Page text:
39. 39. Air bags39  Older workers will also have the option of wearing a belt with built-in air bags that will deploy when the sensor detects a fall  Those with balance problems could wear them as part of their regular office wear CG Hylton
    40. 40. The Work Environment  The spaces where we work affect how we age  We have control over how workplaces are designed  Work environment issues are aging issues  Physical demands of work  Lighting and vision  Cognitive demands of work  We can design age friendly workplaces CG Hylton40
    41. 41. ERGONOMIC PROBLEM-SOLVING STRATEGIES Seated work with larger parts involves interacting with objects that may be too large to manipulate manually, associated with assembly & welding jobs. Problems are typically related to posture, illumination, reach, and lifting Use technology to lift & position the work for easy access that does not require bending, twisting & reaching. Use supplemental lighting. Use adjustable chairs/work surfaces
    42. 42. CUMULATIVE TRAUMADISORDERS (CTDS) Frequent and, for some, constant computer use has led to an explosion of injuries that until now were seen mostly in the meatpacking industry.  Collectively, these injuries are known as CTDs. CTD is an umbrella term covering injuries caused by forceful or awkward movements, repeated frequently over time.  CTDs occur to the muscles, nerves, and tendons of the hands, arms, shoulders, and neck.
    43. 43. CUMULATIVE TRAUMADISORDERS (CTDS) Overworking a tendon can cause small tears in it, which inflame and cause intense pain.  Known as tendinitis. Other forms of CTDs are shown at right.
    44. 44. CUMULATIVE TRAUMA DISORDERS (CTDS) Preventive strategies that can be applied:  Teach employees the warning signs.  Teach employees how to stretch.  Teach employees to start slowly.  Teach employees to limber up, then begin slowly and increase their pace gradually.  Teach employees to position their hands properly without using wrist splints.  Exercise regularly.  Select tools wisely.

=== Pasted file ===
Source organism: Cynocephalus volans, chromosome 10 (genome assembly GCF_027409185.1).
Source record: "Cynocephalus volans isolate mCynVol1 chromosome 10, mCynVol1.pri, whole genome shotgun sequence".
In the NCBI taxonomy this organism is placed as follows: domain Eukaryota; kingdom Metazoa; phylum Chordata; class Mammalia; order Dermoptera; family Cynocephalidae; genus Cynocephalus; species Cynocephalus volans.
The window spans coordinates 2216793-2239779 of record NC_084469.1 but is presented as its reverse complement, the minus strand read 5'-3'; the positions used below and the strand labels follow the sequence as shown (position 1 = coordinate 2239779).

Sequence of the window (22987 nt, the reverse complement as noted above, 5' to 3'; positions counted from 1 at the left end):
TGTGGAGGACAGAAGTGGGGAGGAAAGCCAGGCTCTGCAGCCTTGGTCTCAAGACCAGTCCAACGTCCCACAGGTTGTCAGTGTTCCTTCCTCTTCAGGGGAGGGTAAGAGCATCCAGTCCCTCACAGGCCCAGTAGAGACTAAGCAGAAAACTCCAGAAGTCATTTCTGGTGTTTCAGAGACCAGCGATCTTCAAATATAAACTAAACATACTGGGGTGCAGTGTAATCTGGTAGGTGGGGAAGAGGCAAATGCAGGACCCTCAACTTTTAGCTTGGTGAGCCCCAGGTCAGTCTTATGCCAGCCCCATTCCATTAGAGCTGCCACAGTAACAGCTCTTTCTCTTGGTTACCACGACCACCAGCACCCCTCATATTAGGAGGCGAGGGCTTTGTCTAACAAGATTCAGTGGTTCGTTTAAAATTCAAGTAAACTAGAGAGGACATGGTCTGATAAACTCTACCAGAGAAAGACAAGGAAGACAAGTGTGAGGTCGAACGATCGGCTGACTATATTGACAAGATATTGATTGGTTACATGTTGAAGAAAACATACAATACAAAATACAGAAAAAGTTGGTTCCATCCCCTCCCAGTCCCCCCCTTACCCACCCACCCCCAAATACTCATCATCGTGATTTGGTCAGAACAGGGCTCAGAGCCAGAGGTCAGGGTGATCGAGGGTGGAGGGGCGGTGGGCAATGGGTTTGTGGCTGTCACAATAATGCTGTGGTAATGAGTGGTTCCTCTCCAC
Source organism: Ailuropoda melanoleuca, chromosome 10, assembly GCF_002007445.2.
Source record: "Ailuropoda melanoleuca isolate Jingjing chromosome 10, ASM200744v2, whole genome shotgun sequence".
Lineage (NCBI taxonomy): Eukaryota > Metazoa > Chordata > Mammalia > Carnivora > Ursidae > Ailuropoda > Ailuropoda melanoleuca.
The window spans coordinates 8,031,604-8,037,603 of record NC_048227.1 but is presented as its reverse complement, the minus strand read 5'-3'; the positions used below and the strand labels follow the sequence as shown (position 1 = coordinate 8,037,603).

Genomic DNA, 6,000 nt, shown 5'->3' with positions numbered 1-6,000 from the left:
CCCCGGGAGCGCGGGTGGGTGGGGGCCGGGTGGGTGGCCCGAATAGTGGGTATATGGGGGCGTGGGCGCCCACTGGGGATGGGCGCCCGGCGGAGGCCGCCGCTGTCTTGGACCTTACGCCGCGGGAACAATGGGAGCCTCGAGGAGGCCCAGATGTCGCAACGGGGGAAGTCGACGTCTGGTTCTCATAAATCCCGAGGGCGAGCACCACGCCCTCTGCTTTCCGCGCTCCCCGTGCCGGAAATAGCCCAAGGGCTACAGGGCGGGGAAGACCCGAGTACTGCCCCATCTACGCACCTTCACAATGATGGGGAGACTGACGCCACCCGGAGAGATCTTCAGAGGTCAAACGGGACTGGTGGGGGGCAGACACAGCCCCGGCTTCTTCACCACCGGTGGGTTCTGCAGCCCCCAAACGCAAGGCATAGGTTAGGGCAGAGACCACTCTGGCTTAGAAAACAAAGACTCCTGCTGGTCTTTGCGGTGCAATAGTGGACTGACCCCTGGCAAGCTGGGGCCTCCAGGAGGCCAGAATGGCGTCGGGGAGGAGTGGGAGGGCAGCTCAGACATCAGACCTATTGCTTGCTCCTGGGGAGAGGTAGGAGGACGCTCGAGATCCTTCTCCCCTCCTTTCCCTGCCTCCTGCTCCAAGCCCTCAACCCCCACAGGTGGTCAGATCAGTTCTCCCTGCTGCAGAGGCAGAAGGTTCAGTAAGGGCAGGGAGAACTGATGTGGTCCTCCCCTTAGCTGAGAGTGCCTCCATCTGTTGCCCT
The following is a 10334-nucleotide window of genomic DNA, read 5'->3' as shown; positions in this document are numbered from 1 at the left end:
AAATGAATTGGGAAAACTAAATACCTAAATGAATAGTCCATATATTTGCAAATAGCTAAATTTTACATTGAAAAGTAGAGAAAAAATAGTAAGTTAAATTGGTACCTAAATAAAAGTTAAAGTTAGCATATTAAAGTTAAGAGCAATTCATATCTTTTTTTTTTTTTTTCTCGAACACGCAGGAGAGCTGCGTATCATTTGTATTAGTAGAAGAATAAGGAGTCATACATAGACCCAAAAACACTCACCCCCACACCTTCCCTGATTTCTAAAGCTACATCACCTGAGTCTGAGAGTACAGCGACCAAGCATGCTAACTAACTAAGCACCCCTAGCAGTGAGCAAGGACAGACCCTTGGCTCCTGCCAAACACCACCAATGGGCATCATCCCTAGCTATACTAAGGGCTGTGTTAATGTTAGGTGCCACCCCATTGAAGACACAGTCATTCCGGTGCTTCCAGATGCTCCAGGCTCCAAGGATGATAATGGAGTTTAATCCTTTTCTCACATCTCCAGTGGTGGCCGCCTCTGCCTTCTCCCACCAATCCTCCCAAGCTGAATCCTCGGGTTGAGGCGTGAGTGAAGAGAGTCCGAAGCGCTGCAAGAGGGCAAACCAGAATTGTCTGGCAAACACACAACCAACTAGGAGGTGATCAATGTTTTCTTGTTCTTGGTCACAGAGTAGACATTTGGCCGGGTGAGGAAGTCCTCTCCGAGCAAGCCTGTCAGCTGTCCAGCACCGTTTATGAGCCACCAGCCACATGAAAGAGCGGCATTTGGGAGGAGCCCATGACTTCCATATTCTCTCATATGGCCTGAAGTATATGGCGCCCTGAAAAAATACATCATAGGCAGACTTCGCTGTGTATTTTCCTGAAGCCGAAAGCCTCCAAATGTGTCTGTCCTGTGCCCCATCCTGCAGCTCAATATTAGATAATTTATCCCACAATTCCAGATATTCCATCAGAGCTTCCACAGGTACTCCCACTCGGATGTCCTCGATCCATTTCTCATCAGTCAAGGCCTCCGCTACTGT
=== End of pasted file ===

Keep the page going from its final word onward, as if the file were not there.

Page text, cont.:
45. 45. Need for increased wellness45 prog  Why? CG Hylton
    46. 46. Physical health Proportion of population with one or more chronic diseases*, by selected age groups, Canada, 2009 Source: Statistics Canada. 46* Diseases include angina, asthma, arthritis or rheumatism, osteoporosis, high blood pressure, bronchitis, emphysema, chronic obstructive pulmonary disease, diabetes, heart disease, cancer, effects of a stroke, Crohn’s disease, colitis, Alzheimer’s disease, Parkinson’s disease, cataracts, glaucoma, thyroid condition, mood disorder and anxiety disorder.
    47. 47. Mental health Projected prevalence of dementia in senior Canadians* by sex, Canada, 2008 to 2038 Source: Smetanin, P. et al. Rising Tide: The Impact of Dementia in Canada 2008 to 2038. 47 * The population over the age of 65 was simulated within the current model using data obtained from the Canadian Study of Health and Aging.
    48. 48. Health Promotion Health promotion: Diabetes and Age  Prevention  Detection 20  Management % with Diabetes Promoting health 15 throughout life can prevent chronic disease 10 Promoting health can 5 lead to better disease management 0 18-44 45-64 65-74 75+ Health promotion can save you money Age Group CG Hylton48
    49. 49. Work & Life BalanceOlder Workers Preferences for the "Next Stage" It’s time to rethink how work and retirement function Flexible work options can benefit you and your aging workforce Phased retirement Cycle In and Out Part-Time programs are an Start a Business Work Full Time example Never Work Again Something Else Cliff vs phased CG Hylton49 pensions
    50. 50. Adjustments employers make for employees to stay in work Percentage of employers citing each Allowing reduced or different hours 29 Meetings with employees to discus extra help 28 Measures used in the Reducing employee workload 25last 12 months to help Different duties 22 keep employees with Extra breaks 18 health problems in Phased return to work 17work or facilitate their return to work: Different chairs/desks 11 Access to OH services 9 Other specialised equipment 5 Building modifications 4 Job coach/ personal assistant 3 No measures provided ---- No measures provided 67 Source: Employer Survey, DWP